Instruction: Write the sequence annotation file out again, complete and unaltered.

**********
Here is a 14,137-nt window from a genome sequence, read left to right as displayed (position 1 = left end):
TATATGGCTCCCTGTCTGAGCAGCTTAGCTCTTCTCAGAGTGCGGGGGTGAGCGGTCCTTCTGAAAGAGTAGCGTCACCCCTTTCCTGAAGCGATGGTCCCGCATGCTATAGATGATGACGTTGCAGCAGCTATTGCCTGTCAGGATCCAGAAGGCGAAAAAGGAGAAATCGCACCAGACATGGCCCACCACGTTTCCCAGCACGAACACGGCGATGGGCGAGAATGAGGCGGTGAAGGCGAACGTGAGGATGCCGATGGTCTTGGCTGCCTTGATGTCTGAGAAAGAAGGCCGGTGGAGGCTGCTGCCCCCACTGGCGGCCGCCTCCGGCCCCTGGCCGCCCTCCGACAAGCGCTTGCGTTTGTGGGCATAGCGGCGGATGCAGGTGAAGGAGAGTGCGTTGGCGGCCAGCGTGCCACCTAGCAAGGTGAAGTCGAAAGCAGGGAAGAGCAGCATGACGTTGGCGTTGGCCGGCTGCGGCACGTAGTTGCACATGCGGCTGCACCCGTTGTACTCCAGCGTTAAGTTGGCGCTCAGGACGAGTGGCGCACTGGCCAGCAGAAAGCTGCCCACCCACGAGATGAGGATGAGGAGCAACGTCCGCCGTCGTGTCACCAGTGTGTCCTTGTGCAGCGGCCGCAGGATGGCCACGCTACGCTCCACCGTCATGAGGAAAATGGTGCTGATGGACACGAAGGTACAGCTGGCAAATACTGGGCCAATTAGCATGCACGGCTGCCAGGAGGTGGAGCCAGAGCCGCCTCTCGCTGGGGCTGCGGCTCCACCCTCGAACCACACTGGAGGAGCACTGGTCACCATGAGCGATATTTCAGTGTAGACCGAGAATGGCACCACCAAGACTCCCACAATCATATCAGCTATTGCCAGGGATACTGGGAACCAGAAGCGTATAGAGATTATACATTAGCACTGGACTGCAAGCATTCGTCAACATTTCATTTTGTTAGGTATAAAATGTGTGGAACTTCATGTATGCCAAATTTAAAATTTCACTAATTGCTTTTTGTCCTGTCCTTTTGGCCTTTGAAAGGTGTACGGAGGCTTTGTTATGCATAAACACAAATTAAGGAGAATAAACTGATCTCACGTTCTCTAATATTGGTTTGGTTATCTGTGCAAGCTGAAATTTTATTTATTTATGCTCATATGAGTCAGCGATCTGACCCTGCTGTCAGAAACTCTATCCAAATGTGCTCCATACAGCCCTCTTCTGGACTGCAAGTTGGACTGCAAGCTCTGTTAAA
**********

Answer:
Here is a 14,137-nt window from a genome sequence, read left to right as displayed (position 1 = left end):
TATATGGCTCCCTGTCTGAGCAGCTTAGCTCTTCTCAGAGTGCGGGGGTGAGCGGTCCTTCTGAAAGAGTAGCGTCACCCCTTTCCTGAAGCGATGGTCCCGCATGCTATAGATGATGACGTTGCAGCAGCTATTGCCTGTCAGGATCCAGAAGGCGAAAAAGGAGAAATCGCACCAGACATGGCCCACCACGTTTCCCAGCACGAACACGGCGATGGGCGAGAATGAGGCGGTGAAGGCGAACGTGAGGATGCCGATGGTCTTGGCTGCCTTGATGTCTGAGAAAGAAGGCCGGTGGAGGCTGCTGCCCCCACTGGCGGCCGCCTCCGGCCCCTGGCCGCCCTCCGACAAGCGCTTGCGTTTGTGGGCATAGCGGCGGATGCAGGTGAAGGAGAGTGCGTTGGCGGCCAGCGTGCCACCTAGCAAGGTGAAGTCGAAAGCAGGGAAGAGCAGCATGACGTTGGCGTTGGCCGGCTGCGGCACGTAGTTGCACATGCGGCTGCACCCGTTGTACTCCAGCGTTAAGTTGGCGCTCAGGACGAGTGGCGCACTGGCCAGCAGAAAGCTGCCCACCCACGAGATGAGGATGAGGAGCAACGTCCGCCGTCGTGTCACCAGTGTGTCCTTGTGCAGCGGCCGCAGGATGGCCACGCTACGCTCCACCGTCATGAGGAAAATGGTGCTGATGGACACGAAGGTACAGCTGGCAAATACTGGGCCAATTAGCATGCACGGCTGCCAGGAGGTGGAGCCAGAGCCGCCTCTCGCTGGGGCTGCGGCTCCACCCTCGAACCACACTGGAGGAGCACTGGTCACCATGAGCGATATTTCAGTGTAGACCGAGAATGGCACCACCAAGACTCCCACAATCATATCAGCTATTGCCAGGGATACTGGGAACCAGAAGCGTATAGAGATTATACATTAGCACTGGACTGCAAGCATTCGTCAACATTTCATTTTGTTAGGTATAAAATGTGTGGAACTTCATGTATGCCAAATTTAAAATTTCACTAATTGCTTTTTGTCCTGTCCTTTTGGCCTTTGAAAGGTGTACGGAGGCTTTGTTATGCATAAACACAAATTAAGGAGAATAAACTGATCTCACGTTCTCTAATATTGGTTTGGTTATCTGTGCAAGCTGAAATTTTATTTATTTATGCTCATATGAGTCAGCGATCTGACCCTGCTGTCAGAAACTCTATCCAAATGTGCTCCATACAGCCCTCTTCTGGACTGCAAGTTGGACTGCAAGCTCTGTTAAA